Early last week, Minnesota became the 12th state to legalize gay marriage — the third state to do so since the start of 2013. With gay marriage becoming increasingly accepted across age groups, racial groups, genders, religions, and even political parties and ideology, it is likely that more states are soon to follow. Let’s look at a few of those states:
Chris Christie (pictured) vetoed the legalization of gay marriage in New Jersey last February saying that issues of such importance should be “left to the people of New Jersey to decide.” The legislature has indicated that it plans to override the veto. An override won’t be an easy task, but it seems one that the legislature is up to. It will require 54 votes in the Assembly and 27 in the Senate, and the bill passed with only 42 votes in the Assembly and 24 votes in the Senate. Democrats will have to recruit Republicans to their side in order to make an override successful. While Chris Christie is known for keeping his party in line, the national tide of approval for gay marriage may do the trick. The legislature has until January 2014 to override the veto.
In February, the Illinois Senate passed a bill to legalize gay marriage, but the House has yet to vote on it. Supporters are trying to wrangle up enough votes to secure passage, but have already bagged Gov. Pat Quinn (D) (Pictured above) who said in April that he was “optimistic we’re within striking distance” of legalizing gay marriage. In addition to the swift momentum in the legislature, Lambda Legal and the American Civil Liberties unions are currently each pursuing lawsuits representing same-gender couples in civil unions who seek to prove that their unions are inferior to full marriage. It is likely, however, that the legislature will beat these cases to the punch.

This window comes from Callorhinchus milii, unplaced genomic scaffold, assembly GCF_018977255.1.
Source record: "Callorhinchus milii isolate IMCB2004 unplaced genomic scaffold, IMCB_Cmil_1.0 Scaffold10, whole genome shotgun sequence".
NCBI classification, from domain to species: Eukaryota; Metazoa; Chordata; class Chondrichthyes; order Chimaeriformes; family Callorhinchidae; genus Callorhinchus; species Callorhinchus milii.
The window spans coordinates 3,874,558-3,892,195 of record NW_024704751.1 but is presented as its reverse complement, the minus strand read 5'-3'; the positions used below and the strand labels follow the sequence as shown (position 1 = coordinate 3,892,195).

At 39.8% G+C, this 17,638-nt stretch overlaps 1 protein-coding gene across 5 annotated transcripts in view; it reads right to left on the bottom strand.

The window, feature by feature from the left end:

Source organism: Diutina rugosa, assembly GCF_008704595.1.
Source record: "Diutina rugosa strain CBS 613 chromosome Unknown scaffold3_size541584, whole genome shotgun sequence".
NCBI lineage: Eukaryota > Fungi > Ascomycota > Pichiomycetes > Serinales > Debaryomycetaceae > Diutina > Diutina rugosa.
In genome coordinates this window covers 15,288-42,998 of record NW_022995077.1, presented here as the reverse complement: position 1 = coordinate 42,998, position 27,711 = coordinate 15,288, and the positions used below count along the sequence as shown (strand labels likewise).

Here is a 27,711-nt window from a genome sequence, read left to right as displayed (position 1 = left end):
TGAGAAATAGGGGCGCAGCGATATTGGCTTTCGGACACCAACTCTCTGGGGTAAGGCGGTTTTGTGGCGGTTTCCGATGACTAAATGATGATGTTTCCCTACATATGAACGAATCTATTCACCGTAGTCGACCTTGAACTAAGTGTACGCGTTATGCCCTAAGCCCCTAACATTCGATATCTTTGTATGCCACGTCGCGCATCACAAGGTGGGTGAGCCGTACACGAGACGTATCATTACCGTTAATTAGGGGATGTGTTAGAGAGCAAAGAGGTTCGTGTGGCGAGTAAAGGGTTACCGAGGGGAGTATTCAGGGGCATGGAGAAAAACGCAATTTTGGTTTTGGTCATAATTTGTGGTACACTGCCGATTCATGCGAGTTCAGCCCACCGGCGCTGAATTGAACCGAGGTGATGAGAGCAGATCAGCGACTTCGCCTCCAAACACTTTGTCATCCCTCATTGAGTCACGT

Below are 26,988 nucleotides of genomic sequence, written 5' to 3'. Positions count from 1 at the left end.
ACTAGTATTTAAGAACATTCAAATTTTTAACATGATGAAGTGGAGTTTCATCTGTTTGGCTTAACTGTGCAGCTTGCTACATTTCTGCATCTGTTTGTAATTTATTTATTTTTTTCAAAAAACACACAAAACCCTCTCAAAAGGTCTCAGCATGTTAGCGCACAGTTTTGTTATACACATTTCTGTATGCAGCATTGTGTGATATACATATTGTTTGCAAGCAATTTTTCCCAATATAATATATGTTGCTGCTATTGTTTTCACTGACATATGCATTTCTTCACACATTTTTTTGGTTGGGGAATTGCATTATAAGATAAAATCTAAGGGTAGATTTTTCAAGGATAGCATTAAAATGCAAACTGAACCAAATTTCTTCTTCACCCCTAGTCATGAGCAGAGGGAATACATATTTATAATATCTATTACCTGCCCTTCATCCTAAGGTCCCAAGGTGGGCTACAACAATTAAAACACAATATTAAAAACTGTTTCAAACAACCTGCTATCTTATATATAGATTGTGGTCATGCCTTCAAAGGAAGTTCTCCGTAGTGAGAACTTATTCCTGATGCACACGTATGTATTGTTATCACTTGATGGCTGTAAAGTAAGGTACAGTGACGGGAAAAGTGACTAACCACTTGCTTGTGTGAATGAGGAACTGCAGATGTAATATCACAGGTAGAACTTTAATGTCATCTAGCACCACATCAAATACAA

Same sex marriage will be on the ballot late next year in October, and – if passed – would overturn a 2004 constitutional amendment that defined marriage as between a man and a woman. Supporters of marriage equality are optimistic given recent polling numbers, which indicate that 49 precent favor marriage equality and 42 percent oppose. As The Daily Kos points out, those numbers are especially encouraging giving the wording of the poll question, which asked specifically whether voters favored overturning the amendment as opposed to a more general question like “Do you favor same-sex marriage?”
Nevada has a long way to go before it legalizes gay marriage. The state’s Senate passed a bill to legalize it in April and has now passed through an Assembly committee, it will need to pass through the lower Assembly where passage is expected. After that, it will need to be approved by the legislature in 2015 and by voters in 2016. If all of that happens, the 2002 constitutional amendment that defined marriage in the state as between one man and one woman would officially be repealed. The road to marriage equality has been an emotional one in the state, especially for Kelvin Atkinson (pictured), a Democratic representative from North Las Vegas, who essentially came out on the Senate floor, declaring “I’m a black, gay male.”